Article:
In the game, Bill is a memorable side character voiced by W. Earl Brown who only appears in the Lincoln chapter. Casting a household name like Nick Offerman in the role and including him in four episodes instead of just one (assuming IMDb is to be taken literally on the matter) suggests that the series will expand on this portion of the original story. The casting of Murray Bartlett as Frank in four episodes furthers this implication. In the game, Frank is dead by the time players find him, but his backstory subtly reveals him to be Bill’s former romantic partner.
Offerman seems like perfect casting for Bill. The video game version of Bill is a bit more out of shape and generally unkempt than the TV version appears to be, but Offerman is still a decent fit for Bill’s physicality and a great match for his personality and demeanor. Cosmetically, Offerman’s beard is darker and a bit fuller than video-game Bill’s, and his hair is a bit tidier, but the style isn’t far off.
Marlene is a key figure amongst the Fireflies — a paramilitary resistance group of questionable morals. In the game, she is present in Boston and, after being wounded, leaves Ellie in the care of Joel and Tess. She later reemerges near the end of the story when the protagonists finally reach the Firefly base in Salt Lake City. In both the video game and the HBO series, Marlene is played by Merle Dandridge.
While there are a handful of voice actors from the game contributing live-action performance in the TV series, Dandridge is the only actor to play the same character across both mediums. The casting couldn’t possibly get any more authentic than this. Her voice is clearly guaranteed to be 100% accurate to the game and, although the game’s character design wasn’t explicitly modeled after her, she also looks the part. Her wardrobe and hair seem to be a perfect match to the character model as well.
The inclusion of Riley makes it clear that the HBO series isn’t just adapting the base version of "The Last of Us" — it’s tackling the "Left Behind" DLC as well. Riley is mentioned through dialogue in the 2013 game but doesn’t appear until the prequel DLC released a year later. Ellie and Riley are close friends and begin to form a romance until disaster strikes. They are both bitten by the infected at the same time, leading to Riley’s death and the discovery that Ellie is immune to the Cordyceps infection.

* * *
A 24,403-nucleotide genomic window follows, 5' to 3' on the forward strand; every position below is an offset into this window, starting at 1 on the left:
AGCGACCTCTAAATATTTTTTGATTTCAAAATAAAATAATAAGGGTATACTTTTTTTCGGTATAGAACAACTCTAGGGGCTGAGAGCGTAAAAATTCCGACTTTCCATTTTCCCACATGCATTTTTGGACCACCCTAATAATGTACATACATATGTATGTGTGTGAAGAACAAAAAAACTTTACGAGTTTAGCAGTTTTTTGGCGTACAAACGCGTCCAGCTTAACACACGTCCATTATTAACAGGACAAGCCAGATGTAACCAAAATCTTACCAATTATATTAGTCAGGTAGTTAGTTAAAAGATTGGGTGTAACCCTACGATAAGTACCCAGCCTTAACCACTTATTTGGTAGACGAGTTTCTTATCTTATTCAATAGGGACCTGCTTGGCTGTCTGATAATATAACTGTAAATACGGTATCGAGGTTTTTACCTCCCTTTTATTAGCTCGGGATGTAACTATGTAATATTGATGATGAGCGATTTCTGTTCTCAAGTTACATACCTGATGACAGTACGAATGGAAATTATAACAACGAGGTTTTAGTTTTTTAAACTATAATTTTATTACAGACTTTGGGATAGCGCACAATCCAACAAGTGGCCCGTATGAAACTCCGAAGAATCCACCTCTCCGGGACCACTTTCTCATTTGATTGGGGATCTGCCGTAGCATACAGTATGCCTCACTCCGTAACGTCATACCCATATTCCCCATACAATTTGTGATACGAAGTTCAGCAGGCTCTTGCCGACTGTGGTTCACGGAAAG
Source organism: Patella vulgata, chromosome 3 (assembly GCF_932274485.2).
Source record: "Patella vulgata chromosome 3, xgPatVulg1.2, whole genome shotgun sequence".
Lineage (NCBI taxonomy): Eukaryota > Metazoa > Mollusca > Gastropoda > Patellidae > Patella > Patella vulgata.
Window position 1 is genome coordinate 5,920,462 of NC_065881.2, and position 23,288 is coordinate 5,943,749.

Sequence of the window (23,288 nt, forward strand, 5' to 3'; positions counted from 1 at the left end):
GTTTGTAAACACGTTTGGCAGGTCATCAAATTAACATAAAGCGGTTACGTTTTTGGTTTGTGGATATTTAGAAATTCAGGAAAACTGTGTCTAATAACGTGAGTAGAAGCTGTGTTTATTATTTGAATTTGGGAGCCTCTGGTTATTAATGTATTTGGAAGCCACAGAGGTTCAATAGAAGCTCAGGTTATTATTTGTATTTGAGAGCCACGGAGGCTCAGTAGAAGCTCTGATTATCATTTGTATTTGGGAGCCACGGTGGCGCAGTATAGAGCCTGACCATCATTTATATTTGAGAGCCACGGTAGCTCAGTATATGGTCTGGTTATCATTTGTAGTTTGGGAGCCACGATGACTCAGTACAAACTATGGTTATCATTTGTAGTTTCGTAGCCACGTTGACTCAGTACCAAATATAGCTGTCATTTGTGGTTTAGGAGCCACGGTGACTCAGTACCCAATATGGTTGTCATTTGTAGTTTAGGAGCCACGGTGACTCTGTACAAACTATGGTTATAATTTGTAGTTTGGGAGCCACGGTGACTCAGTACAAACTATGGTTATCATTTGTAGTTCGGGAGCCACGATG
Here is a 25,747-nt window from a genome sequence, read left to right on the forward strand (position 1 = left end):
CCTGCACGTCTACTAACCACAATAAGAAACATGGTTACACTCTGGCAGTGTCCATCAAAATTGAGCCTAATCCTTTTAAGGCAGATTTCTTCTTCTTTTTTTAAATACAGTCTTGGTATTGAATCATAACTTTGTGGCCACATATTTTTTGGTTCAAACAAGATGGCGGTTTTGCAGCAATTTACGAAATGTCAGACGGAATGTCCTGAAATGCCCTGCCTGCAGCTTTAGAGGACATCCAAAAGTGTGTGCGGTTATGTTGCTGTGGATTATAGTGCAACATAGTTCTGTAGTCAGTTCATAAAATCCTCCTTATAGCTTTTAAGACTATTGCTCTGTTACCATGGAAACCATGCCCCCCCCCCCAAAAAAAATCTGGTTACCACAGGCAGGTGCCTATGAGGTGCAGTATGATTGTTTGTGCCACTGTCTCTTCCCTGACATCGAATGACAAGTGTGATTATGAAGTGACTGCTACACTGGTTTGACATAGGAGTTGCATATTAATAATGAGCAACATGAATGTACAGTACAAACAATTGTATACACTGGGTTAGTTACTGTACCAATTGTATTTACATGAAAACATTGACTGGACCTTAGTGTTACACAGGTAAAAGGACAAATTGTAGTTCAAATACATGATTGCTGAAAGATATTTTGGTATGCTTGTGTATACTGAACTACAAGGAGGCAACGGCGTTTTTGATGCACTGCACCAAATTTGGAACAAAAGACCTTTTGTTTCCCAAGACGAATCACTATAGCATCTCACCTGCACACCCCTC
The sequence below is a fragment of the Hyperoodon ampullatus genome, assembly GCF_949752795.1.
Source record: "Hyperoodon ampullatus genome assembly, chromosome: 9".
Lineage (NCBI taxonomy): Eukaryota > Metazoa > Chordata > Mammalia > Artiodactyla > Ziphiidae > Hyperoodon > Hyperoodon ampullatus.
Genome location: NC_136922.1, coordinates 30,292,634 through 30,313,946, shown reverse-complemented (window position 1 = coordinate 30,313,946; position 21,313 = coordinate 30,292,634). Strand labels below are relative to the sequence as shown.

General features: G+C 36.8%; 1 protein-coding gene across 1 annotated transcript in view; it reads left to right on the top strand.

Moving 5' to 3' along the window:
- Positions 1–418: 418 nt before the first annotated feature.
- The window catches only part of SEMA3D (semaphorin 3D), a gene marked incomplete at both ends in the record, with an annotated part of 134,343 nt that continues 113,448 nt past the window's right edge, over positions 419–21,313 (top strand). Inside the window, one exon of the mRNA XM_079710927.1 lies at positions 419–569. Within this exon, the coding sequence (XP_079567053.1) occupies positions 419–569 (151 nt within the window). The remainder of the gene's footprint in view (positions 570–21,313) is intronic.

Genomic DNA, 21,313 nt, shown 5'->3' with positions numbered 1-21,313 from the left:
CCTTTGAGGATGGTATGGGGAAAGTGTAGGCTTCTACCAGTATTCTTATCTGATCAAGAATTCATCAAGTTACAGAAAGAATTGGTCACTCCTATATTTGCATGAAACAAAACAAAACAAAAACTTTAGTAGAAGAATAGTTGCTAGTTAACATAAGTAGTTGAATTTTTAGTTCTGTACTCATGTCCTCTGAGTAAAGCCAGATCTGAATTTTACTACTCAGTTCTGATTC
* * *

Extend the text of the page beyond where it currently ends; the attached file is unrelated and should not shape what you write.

In "Left Behind," Riley was voiced by Yaani King Mondschein, who is in her 40s in real life. Since the character is meant to be 16 in the game, a younger actor was obviously needed for the live-action adaptation. Storm Reid, who’s the same age as co-star Bella Ramsey, takes over as Riley in the show. In terms of costuming, the TV version of Riley has added a head wrapping to hold her hair back that wasn’t present in the game. She also wears her hair in a long ponytail, whereas the game character keeps her hair in a tight bun. Her wardrobe has longer sleeves than the game equivalent, but otherwise lines up well, even down to the beaded bracelet on her wrist.
Tommy Miller is Joel’s brother and is a major character in both "The Last of Us" and "The Last of Us: Part II." Just like Joel, Tommy is Caucasian in the video game, but he’s got another ethnicity in the TV show in the spirit of diversity and to line up with leading man Pedro Pascal. In the show, Tommy is played by Gabriel Luna, who is of Mexican descent. Jeffrey Pierce, who voiced Tommy in the video game, is also in the cast of the television series in the major role of Perry, an HBO original character who’s not in the game.
In the video game, the brothers don’t reunite until far into Joel and Ellie’s cross-country journey. Currently, IMDb has Tommy slated to appear in all 10 episodes in the first season. While IMDb isn’t always accurate on such matters, it is clear that Tommy will be a substantially larger character in the show than he was in the first game. Visually, Tommy looks quite different between the mediums; Luna sports a different hair color and style, he is clean shaven as opposed to sporting a full beard like he does in the game. Also, he is free from the scars and blemishes present on his digital counterpart, though that might change as the series progresses. His wardrobe is a direct match for the Tommy of the game with a fluffy collared jean jacket, and he can be seen using a sniper rifle, which is revealed to be a specialty of Tommy’s in "The Last of Us: Part II."
Sarah Miller is Joel’s daughter who meets a heartbreaking end in the opening moments of the game. As she apparently appears in two episodes of the series, it is safe to say that her role has been expanded from the game, possibly in the form of flashbacks. Just like the actors playing her father and uncle, the actor playing the TV version of Sarah is significantly less Caucasian than the video game version of Sarah. The role of Sarah in the TV series is played by Nico Parker, who is the daughter of actor Thandiwe Newton and is of Zimbabwean descent. No mention of Sarah’s mother is ever made in the games, but the TV series could change this; after all, the show is already confirmed to include Ellie’s mother Anna, who was also absent from the games.